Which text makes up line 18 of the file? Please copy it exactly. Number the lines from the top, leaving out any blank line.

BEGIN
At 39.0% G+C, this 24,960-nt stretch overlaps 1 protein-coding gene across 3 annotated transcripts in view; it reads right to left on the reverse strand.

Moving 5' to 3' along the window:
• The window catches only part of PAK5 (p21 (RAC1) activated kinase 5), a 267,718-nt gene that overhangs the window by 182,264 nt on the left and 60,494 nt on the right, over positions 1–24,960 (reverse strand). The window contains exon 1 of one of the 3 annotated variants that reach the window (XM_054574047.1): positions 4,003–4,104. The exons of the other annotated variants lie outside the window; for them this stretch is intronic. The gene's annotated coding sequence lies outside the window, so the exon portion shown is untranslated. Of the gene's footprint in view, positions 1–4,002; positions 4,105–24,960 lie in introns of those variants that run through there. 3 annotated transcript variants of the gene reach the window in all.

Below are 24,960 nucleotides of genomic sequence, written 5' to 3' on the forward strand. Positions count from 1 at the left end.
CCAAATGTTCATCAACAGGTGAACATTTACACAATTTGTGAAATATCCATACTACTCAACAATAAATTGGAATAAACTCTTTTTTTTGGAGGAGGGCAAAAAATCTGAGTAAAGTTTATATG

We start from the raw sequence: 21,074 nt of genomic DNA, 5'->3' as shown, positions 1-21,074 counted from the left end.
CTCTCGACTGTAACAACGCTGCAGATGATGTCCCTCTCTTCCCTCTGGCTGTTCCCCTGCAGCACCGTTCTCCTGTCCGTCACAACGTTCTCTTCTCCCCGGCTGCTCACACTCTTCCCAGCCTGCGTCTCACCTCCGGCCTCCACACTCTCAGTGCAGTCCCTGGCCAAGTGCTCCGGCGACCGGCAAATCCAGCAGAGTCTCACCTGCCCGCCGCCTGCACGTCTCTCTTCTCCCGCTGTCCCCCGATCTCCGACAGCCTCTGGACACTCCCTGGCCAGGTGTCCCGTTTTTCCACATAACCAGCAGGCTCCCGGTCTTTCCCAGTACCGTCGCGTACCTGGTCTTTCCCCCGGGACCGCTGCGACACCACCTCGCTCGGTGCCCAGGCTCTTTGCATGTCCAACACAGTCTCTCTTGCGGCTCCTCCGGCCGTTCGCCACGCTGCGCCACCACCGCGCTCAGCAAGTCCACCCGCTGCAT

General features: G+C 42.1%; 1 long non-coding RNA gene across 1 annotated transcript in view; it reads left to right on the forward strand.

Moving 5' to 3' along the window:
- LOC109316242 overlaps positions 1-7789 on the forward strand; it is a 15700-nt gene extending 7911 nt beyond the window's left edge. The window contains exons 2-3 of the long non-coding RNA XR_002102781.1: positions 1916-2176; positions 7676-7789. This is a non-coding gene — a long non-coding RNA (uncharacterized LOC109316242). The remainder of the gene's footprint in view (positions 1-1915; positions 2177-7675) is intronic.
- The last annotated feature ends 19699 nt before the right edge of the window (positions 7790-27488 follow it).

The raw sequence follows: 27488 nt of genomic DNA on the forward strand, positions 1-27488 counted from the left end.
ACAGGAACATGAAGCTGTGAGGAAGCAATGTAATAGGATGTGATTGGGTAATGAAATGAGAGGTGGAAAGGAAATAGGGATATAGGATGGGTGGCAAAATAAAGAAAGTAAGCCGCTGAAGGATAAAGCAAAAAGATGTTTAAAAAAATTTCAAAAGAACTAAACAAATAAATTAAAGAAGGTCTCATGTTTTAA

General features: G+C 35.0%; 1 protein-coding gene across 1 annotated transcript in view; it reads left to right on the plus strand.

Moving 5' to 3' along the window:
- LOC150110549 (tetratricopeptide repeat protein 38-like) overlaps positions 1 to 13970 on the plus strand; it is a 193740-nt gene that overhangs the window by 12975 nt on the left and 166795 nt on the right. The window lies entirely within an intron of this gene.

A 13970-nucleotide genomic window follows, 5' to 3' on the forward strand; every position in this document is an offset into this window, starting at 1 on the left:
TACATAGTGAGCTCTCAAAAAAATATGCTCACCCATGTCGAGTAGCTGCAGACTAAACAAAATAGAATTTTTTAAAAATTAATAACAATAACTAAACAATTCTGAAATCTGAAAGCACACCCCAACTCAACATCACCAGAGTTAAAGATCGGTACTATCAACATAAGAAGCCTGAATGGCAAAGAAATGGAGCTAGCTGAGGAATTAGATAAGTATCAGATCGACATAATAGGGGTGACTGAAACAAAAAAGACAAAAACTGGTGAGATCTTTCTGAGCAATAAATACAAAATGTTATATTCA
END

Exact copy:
TACATAGTGAGCTCTCAAAAAAATATGCTCACCCATGTCGAGTAGCTGCAGACTAAACAAAATAGAATTTTTTAAAAATTAATAACAATAACTAAACAATTCTGAAATCTGAAAGCACACCCCAACTCAACATCACCAGAGTTAAAGATCGGTACTATCAACATAAGAAGCCTGAATGGCAAAGAAATGGAGCTAGCTGAGGAATTAGATAAGTATCAGATCGACATAATAGGGGTGACTGAAACAAAAAAGACAAAAACTGGTGAGATCTTTCTGAGCAATAAATACAAAATGTTATATTCA